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Cooking With Eggs

Eggs are one of the most nutritious foods on the market today, and quite possibly the world's most perfect protein source. They are also a terrific natural source of many important vitamins and nutrients.

 

It is incredibly easy - and fun - to cook with eggs.

 

How to know your eggs are fresh

The Best Before Date printed on the carton is the best guide for freshness, however this does assume that eggs have been properly refrigerated at every step prior to purchase. If you break an egg into a clean bowl and it has a bad appearance or a bad odour, it is probably best not to eat it.

 

The freshest eggs have a high height to the egg white (albumen). Eggs that are 2 days old are every bit as good to eat as eggs 10 days old, for example, and their nutritional value does not change, however since very fresh eggs perform better in baking than older eggs, here are a few tips. If you break an egg and it spreads all over the pan then it is not the very freshest that it could be because the bonds in the molecules have begun to break down.

 

There is a test that you can do before breaking the egg that is fairly reliable. Most eggs only have a small air cell in the bottom end (not the pointed end), when fresh, so when placed in a full bowl of water they will sink and lie on their side. As eggs age, air enters the porous shell so that old eggs have a larger air cell; the smaller pointed end will stay down in water but the bottom will tilt upward. These eggs are still safe to eat but best used for baking or hard-boiled. Eggs that are going bad will form a little sulphur so the entire egg will float – these eggs should be discarded.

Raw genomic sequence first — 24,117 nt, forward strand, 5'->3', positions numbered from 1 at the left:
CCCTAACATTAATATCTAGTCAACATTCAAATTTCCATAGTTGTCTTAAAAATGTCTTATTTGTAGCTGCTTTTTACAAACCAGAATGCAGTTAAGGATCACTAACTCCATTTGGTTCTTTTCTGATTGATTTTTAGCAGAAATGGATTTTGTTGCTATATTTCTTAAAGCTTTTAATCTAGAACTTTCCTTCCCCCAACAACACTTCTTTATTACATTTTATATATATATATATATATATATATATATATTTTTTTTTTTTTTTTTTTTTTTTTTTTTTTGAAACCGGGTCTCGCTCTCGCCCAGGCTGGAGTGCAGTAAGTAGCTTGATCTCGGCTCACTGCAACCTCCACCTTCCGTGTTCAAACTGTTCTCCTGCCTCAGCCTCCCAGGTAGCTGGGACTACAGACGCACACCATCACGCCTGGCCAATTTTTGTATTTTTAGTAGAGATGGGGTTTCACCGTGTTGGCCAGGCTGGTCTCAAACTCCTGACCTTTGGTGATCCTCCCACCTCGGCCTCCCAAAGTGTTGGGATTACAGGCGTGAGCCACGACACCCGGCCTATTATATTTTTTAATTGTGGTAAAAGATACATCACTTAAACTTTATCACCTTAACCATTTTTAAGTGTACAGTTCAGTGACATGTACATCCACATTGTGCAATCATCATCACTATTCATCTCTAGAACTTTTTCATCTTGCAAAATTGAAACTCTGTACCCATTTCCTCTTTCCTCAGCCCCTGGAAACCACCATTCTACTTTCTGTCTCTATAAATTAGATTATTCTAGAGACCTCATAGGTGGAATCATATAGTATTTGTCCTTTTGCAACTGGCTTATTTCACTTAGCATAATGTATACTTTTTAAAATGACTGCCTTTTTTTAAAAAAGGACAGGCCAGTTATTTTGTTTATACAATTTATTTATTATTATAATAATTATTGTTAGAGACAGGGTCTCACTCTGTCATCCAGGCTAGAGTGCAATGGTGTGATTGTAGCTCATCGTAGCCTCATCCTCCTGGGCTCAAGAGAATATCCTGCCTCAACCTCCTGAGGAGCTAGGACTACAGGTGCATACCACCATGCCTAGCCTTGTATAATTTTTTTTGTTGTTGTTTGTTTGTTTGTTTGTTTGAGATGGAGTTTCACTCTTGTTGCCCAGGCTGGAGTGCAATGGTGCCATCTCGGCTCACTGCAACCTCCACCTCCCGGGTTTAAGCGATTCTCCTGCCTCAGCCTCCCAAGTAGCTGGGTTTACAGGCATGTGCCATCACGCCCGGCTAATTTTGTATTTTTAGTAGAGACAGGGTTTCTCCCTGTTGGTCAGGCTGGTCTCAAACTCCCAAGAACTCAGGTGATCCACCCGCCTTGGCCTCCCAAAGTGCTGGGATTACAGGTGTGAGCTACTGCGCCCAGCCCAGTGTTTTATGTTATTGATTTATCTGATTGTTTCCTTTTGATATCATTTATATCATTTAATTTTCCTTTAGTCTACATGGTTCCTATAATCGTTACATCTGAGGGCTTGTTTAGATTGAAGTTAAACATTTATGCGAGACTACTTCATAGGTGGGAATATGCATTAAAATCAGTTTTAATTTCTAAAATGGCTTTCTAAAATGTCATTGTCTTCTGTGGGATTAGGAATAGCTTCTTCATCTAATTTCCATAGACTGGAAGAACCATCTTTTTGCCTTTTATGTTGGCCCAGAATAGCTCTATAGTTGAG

Egg equivalents

These approximate equivalents are based on a large (2-oz) egg.

Whole Eggs
3 whole eggs = 1/2 cup
1 whole egg = 3 tablespoons
1/2 whole egg = 4 teaspoons

 

Yolks
6 to 7 egg yolks = 1/2 cup
1 egg yolk = 1 tablespoon

 

Whites
4 to 6 egg whites = 1/2 cup
1 egg white = 2 tablespoons

 

Dried or Powdered Eggs
1 egg = 2 tablespoons egg powder + 2 tablespoons warm water 

 

If you do not have the correct size of egg on hand these approximate equivalents can be used to substitute, however you should be aware that the correct egg size can be important in baking recipes with exacting measurement requirements. 

 

LARGE

JUMBO

X-LARGE

MEDIUM

SMALL

1

1

1

1

1

2

2

2

2

3

3

2

3

3

4

4

3

4

5

5

5

4

4

6

7

6

5

5

7

8

 

Freezing eggs

Hardboiled egg whites become tough and watery when frozen, however raw eggs can be frozen without concern for toughness. Eggs cannot be frozen in the shell. It is best to thaw eggs in the refrigerator and use them as soon as they are thawed (as with any frozen food).

 

We recommend that you label storage containers with the date and number of eggs.


Whole Eggs: To freeze whole eggs or yolks, crack them into a bowl and gently stir to break up the yolk. They can be kept frozen for up to one year.